Derrick Rose Trial: What Is Minnesota Timberwolves Star Accused Of?

Derrick Rose #25 of the Minnesota Timberwolves reacts to his three pointer during a 114-110 loss to the Los Angeles Lakers at Staples Center on November 7 in Los Angeles, California. Harry How/Getty Images

In recent weeks, Derrick Rose has rolled back the years on the court, but now faces a crucial challenge off it as a woman who alleges he raped her will have her appeal heard in court.

Just a year on since leaving the NBA to re-evaluate his options after a series of his serious injuries had threatened to derail his career, the Minnesota Timberwolves point guard has averaged 19.2 points, 4.8 assists and 3.5 rebounds per game this season.

At the beginning of the month, the 30-year-old has scored a career-high 50 points against the Utah Jazz and followed that up a week later with a career-high seven three-pointers against the Los Angeles Lakers.

Rose underwent four different rounds of surgery to his knees and his performances this month have rightly earned praise from his peers. His comeback is one of the feel-good stories of the NBA this season.

However, this week Rose's career faces a challenge of an altogether different nature. A woman who accused him of rape will have her appeal heard on 16 November in Pasadena after the player was cleared by a federal jury in 2016.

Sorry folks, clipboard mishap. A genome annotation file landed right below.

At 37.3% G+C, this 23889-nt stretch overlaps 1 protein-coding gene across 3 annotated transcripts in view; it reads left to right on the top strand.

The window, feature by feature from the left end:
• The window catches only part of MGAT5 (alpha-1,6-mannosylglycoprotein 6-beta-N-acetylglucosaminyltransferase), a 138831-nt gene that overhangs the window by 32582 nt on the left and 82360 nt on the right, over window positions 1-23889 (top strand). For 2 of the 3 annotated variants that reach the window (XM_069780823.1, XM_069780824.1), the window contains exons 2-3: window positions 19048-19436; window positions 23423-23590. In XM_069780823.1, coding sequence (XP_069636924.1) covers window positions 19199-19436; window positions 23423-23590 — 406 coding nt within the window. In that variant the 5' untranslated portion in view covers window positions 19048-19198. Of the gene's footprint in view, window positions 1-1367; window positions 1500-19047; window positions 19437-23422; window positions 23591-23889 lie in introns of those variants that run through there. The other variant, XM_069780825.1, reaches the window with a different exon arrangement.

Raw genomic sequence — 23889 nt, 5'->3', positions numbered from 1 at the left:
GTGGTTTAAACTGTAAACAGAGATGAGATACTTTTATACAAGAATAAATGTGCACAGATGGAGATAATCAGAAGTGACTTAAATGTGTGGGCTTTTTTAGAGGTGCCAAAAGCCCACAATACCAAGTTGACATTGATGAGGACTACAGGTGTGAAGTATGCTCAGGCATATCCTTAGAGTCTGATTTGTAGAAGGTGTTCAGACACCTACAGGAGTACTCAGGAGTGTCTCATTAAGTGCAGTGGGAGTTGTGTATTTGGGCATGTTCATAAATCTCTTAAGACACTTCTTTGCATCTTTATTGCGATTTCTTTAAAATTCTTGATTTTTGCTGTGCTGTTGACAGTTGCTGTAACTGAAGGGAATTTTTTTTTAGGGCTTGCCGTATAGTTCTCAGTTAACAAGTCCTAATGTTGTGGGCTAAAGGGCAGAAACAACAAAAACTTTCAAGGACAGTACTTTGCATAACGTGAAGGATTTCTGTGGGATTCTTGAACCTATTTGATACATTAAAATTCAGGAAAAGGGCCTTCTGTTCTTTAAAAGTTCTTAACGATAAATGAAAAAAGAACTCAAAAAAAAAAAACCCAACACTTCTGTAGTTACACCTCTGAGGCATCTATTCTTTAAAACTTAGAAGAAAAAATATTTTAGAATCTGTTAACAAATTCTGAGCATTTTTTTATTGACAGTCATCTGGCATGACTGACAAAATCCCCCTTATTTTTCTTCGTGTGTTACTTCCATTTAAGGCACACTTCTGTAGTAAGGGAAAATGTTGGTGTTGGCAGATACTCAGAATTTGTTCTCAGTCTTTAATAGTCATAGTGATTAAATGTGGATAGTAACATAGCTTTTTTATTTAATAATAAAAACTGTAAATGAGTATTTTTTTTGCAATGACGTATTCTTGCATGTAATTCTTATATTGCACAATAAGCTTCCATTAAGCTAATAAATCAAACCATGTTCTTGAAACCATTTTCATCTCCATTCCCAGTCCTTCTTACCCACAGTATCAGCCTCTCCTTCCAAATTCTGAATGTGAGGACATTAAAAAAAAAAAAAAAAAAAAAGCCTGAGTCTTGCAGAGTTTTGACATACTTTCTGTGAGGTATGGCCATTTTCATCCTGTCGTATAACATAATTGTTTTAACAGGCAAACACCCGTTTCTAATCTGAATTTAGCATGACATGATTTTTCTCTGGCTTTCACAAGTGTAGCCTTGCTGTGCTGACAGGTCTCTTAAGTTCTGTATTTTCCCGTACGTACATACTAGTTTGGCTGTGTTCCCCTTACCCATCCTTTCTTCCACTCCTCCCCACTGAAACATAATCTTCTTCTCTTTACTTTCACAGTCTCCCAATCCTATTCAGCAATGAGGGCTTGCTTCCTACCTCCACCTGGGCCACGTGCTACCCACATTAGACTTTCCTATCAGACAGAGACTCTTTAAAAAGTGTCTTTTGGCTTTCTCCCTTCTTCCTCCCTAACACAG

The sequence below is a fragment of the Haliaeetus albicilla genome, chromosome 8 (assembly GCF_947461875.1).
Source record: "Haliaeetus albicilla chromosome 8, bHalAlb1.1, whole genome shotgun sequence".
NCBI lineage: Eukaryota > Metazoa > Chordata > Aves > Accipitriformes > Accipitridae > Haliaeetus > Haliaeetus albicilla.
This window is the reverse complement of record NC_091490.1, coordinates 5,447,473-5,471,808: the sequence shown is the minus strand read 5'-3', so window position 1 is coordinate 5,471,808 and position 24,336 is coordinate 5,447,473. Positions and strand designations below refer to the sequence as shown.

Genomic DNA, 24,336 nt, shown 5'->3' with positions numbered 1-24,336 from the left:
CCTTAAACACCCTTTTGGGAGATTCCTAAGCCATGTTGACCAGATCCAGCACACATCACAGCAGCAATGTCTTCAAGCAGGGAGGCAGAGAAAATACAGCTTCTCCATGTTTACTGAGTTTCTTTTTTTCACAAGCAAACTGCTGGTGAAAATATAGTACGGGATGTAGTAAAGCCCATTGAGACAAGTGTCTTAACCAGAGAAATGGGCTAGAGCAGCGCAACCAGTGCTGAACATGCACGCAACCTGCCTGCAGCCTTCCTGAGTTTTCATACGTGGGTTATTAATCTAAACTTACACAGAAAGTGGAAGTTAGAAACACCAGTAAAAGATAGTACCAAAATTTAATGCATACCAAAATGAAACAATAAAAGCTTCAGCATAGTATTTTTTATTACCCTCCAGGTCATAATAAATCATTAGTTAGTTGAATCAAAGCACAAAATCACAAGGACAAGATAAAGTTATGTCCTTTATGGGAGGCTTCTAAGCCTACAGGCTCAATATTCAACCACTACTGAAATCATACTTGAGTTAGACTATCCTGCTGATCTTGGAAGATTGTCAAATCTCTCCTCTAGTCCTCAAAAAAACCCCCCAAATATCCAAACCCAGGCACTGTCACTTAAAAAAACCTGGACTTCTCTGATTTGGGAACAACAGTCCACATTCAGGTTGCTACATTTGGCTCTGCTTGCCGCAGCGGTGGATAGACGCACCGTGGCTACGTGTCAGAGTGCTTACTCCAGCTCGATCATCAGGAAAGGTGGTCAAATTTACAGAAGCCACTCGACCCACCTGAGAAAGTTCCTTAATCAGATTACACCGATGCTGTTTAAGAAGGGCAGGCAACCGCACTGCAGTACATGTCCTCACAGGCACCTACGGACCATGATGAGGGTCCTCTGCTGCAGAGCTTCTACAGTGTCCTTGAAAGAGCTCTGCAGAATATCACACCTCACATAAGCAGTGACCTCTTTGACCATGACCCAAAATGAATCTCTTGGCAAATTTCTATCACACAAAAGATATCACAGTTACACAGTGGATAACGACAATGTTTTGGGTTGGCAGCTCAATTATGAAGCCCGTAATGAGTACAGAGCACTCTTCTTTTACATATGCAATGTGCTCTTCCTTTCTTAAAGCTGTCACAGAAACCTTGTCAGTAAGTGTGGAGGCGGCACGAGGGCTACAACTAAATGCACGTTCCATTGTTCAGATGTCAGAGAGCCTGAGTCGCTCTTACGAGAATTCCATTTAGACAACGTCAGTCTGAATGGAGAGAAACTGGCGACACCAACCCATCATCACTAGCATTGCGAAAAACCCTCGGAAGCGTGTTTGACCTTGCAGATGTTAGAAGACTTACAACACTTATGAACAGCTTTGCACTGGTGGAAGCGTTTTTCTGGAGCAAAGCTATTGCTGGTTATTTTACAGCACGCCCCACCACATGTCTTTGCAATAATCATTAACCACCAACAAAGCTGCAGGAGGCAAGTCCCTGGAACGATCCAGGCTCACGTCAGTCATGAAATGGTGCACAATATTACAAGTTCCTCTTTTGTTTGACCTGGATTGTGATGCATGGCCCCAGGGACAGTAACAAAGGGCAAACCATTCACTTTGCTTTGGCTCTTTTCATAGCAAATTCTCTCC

The alleged victim claimed Rose and his two friends visited her in an apartment in Los Angeles in the early hours of August 27, 2013 and had sex with her.

The woman did not come forward with her complaint until 2015, when she accused Rose (who at the time of the alleged incident played for the Chicago Bulls), Randall Hampton and Ryan Allen of breaking into her apartment and raping her.

After the complaint was filed, the Los Angeles Police Department opened an investigation but observers suggested the lack of physical evidence made charges unlikely.

While the plaintiff said she had been drugged and was too intoxicated to give consent, the men claimed the sex was consensual. That was despite the fact that during a deposition in June 2016 Rose admitted to not knowing what consent meant.

The three-time NBA All-Star and his two friends were found not liable as opposed to not guilty, given the trial was a civil litigation, rather than a criminal trial. A jury of six women and two men made a verdict in the case.

Rose's decision to allow the matter to end up in court instead of agreeing to settle had initially puzzled observers, given a liable verdict would have in all likelihood jeopardized his career.

At the time, Waukeen McCoy, the plaintiff's lawyer, described the outcome as unjust and indicated his legal team was considering an appeal, a date for which was confirmed in September.

"I think it's a shame for this country that a celebrity can come to court and slut-shame a woman," McCoy said.

In his closing statement, McCoy claimed Rose and his two friends had committed rape. "They have no remorse, they are not apologetic," he argued. "She [his client] is not looking for a quick dollar. She's looking for accountability."

Had the verdict gone the other way, the trio would not have faced jail time or a criminal conviction but would have had to pay damages. The plaintiff reportedly sought $21.5 million in compensation.